The Cold Front came through around noon Saturday and on the afternoon visit the Black-bellied Plover was gone. Killdeer numbers were still low but there were now LESSER YELLOWLEGS and PECTORAL SANDPIPERS present. This was still the case Sunday.
So a passing front does lead to shorebird turnover.
Even though the forecast was for heavy rain Saturday I headed out anyway. I follow the old axiom to “Bird in the worst weather”. And I’m glad I did.
After leaving the shorebird site I headed to Driftwood SFA and then on to Johnson County Park. My goal at those locations were birds that will be leaving soon. But that will be the next blog.
Just before I arrived at JCP it started to rain. I parked by the small pond and did a quick check for shorebirds. Nothing.
Fast forward to an hour later and I’m still sitting in the car at the same spot watching the strong thunderstorm end. Putting the window down I hear the “peek-peek” of a SPOTTED SANDPIPER.
Not only had the storm forced down the Spotted Sandpiper but a dozen SOLITARY SANDPIPERS.
I have experienced this a couple of times previously. During migration if there is a Cold Front coming through and there is a strong storm, immediately go out and check flooded fields, shorebird spots, etc. The odds are there will be grounded shorebirds that won’t be hanging around long.
I didn’t see anything uncommon but one never knows.
A late weekend addition. Sunday night I watched 4 COMMON NIGHTHAWKS feed in the neighborhood. These must be migrants following the Cold Front since the only one seen in the neighborhood this summer was in late July.
My portion of the Johnson County Christmas Bird Count IAS Big May Day Count (felt like a Christmas Bird Count) started out and ended well with several surprises in the middle. I’ll stick to the highlights with some follow-up posts over the next few weeks covering a few other things on the day.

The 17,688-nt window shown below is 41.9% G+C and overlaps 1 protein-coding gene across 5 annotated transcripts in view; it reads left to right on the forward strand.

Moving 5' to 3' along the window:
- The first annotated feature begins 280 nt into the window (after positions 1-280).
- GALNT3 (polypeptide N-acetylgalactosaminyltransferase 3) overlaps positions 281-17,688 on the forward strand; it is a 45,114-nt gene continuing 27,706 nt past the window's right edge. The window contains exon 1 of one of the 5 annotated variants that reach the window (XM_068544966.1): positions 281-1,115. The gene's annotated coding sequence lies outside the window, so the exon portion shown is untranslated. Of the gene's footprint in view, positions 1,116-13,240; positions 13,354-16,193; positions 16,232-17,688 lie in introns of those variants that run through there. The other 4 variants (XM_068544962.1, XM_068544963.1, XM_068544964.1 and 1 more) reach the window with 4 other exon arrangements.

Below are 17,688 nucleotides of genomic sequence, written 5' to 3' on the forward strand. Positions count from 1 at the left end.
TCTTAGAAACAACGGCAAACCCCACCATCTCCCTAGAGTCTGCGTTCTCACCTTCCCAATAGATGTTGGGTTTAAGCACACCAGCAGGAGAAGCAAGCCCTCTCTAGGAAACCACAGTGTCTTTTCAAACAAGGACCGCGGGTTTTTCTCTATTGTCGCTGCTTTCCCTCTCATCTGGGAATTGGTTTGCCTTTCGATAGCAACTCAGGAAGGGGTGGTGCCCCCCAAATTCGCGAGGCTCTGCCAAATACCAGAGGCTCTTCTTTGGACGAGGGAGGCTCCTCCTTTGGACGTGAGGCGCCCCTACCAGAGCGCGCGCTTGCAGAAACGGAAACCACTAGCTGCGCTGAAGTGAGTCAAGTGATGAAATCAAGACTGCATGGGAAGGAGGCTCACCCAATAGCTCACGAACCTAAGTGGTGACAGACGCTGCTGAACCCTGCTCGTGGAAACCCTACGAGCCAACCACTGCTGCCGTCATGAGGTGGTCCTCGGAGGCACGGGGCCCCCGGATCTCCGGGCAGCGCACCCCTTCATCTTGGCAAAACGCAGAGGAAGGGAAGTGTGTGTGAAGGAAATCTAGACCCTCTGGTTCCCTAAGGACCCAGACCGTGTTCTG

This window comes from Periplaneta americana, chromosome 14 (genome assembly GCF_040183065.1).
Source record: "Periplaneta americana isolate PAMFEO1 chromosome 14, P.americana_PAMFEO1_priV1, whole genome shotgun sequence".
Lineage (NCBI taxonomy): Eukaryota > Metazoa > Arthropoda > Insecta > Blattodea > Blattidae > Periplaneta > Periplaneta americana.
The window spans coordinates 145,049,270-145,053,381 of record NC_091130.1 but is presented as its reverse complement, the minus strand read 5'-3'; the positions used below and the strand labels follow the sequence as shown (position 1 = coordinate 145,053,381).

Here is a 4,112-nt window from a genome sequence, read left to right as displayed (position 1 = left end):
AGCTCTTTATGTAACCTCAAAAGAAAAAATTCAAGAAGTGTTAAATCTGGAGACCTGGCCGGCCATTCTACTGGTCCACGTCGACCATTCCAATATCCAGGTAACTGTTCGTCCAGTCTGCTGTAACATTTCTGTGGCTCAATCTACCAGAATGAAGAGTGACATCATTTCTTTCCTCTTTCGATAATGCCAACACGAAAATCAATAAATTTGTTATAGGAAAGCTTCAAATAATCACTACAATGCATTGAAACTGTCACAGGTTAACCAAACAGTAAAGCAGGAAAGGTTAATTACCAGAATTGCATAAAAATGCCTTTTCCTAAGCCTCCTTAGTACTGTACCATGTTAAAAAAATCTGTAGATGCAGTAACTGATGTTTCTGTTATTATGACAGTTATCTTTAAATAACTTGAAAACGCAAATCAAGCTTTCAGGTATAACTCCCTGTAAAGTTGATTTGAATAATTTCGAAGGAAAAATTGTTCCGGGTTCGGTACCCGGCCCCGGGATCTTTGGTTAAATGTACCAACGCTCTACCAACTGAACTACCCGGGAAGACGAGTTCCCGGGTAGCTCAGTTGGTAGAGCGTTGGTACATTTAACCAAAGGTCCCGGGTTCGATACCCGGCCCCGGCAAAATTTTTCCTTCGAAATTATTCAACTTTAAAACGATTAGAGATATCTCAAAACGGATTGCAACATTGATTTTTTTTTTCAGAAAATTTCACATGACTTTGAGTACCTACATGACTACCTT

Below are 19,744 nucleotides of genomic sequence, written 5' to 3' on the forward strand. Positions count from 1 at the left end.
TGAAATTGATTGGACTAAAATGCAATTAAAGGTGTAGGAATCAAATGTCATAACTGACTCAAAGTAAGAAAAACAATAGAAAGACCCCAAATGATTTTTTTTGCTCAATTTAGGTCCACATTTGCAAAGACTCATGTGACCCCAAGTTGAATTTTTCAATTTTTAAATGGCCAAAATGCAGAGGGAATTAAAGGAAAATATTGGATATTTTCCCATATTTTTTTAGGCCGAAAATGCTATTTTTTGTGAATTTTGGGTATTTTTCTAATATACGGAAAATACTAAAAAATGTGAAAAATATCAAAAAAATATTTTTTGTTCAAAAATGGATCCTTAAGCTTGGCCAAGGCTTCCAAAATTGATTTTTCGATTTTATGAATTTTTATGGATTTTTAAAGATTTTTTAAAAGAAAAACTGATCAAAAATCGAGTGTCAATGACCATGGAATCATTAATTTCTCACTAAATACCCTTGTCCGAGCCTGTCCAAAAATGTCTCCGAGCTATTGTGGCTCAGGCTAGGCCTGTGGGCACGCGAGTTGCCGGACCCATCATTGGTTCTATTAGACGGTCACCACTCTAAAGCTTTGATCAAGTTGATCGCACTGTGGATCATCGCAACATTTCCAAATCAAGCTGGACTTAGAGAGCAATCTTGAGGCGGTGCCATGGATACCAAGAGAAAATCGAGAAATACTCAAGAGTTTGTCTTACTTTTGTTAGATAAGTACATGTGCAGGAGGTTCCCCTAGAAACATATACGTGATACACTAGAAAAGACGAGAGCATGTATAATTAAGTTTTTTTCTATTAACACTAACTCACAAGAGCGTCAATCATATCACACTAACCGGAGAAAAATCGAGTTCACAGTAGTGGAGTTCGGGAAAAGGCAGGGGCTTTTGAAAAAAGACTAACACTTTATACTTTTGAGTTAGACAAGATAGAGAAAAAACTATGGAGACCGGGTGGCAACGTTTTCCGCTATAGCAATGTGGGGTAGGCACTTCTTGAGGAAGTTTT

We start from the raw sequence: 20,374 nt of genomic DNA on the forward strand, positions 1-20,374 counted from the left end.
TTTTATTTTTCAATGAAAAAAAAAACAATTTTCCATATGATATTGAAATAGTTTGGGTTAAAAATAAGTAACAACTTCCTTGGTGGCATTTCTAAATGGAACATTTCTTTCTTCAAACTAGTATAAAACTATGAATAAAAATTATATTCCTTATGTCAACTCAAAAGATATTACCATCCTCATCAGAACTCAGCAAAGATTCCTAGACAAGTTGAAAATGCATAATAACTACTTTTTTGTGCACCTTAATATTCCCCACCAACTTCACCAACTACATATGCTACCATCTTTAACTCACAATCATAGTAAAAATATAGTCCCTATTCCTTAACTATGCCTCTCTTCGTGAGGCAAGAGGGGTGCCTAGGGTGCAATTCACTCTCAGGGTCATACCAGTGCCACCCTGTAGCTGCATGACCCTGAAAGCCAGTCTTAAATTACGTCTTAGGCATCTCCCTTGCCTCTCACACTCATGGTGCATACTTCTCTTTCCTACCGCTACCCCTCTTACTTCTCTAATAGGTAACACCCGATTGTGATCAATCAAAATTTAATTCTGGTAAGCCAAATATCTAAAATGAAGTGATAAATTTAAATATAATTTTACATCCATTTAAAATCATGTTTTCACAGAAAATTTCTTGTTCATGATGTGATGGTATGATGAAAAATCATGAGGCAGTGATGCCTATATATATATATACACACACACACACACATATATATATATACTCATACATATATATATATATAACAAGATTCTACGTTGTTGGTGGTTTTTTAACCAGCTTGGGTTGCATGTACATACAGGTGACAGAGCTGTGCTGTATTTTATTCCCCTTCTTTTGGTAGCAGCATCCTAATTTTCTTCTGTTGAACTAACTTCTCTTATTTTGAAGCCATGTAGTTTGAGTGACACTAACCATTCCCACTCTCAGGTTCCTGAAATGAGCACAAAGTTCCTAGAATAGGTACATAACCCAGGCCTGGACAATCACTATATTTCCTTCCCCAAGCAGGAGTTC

Big May Day – The Start
The weather at 5AM was 50F and windy, with light rain. The only thing that changed during the day was the rain stopped. Otherwise the temperature and wind held steady all day. I noticed the temperature on the local bank said 51F when I went by early in the day and said 50F late in the afternoon. I have participated in several Christmas Counts that were warmer.
So I didn’t start optimistic.
But the first bird, a GREAT HORNED OWL, flew off its usual telephone pole as soon as I drove up. There was hope.
I called in an EASTERN SCREECH-OWL and missed on Barred Owl. While waiting in the dark for a Barred Owl a bird flew in with white wing marks like a nighthawk. I didn’t remember those on a Barred Owl?? A couple of minutes it swooped back in – it was a COMMON NIGHTHAWK. Which was reassuring since I didn’t remember a Barred Owl acting that way.
The morning continued on with several FOY. Like CEDAR WAXWINGS.
Next was one of those county lister things when I found 1 CLIFF SWALLOW mixed in a feeding flock. No photo. Have you ever tried to take a photo of a swallow? A few BANK SWALLOWS were also mixed in for good measure.
Big May Day – The Middle
After lunch we went out searching for species we’d missed. First we hit one of the local shorebirds sites.
Then I visited a spot which previously had a SORA calling and at that time I thought I had heard a portion of a calling VIRGINIA RAIL. Yesterday no Sora but 2 Virginia Rails called. Johnson County #214.
I added a few more species we had missed in the morning like GRASSHOPPER SPARROW, WILSON’S SNIPE, and PIED-BILLED GREBE. Not the same grebe from my previous story. But I was still glad to see one late in the day.
Big May Day – The End
When the Worthsville Road exit on I65 was recently added it opened up observation to a flooded field I thought might be good for shorebirds. Well it hasn’t panned out for shorebirds. But I still made it my last stop of the day yesterday.
Once again there were no shorebirds however there was a distant piece of white trash.
No, looking again the trash looked like a gull.
Assuming it was a Ring-billed I got out the scope to confirm. The bird was walking away but I could still see the small black bill, gray ear patch, and yellowish legs. A Bonaparte’s Gull in Johnson County in May. Who would have thought? (Yes, eBird flagged it if you were wondering)
And for fun a departing photo, to make up for the lack of photos from another dark Saturday.
I had to head back to Lafayette again this weekend. This time I had 4 hours to bird on Sunday. So just like last weekend I took the time to bird another spot that I hadn’t birded before, Celery Bog in West Lafayette.
But first a few words on Saturday. I tried for rails at a small wetland area in Shelby County just across the road from Johnson County. No luck. The habitat almost looks good for rails, but I’m thinking it is too overgrown. But I’ll try again.
I then checked the flooded fields south of Franklin. There were SOLITARY SANDPIPERS but not any other shorebirds.
The bulk of Saturday morning was spent at Laura Hare Preserve. I was searching for HERMIT THRUSH, WINTER WREN, and LOUISIANA WATERTHRUSH. I ended up seeing one Hermit Thrush and 3 Louisiana Waterthrushes. But no photos.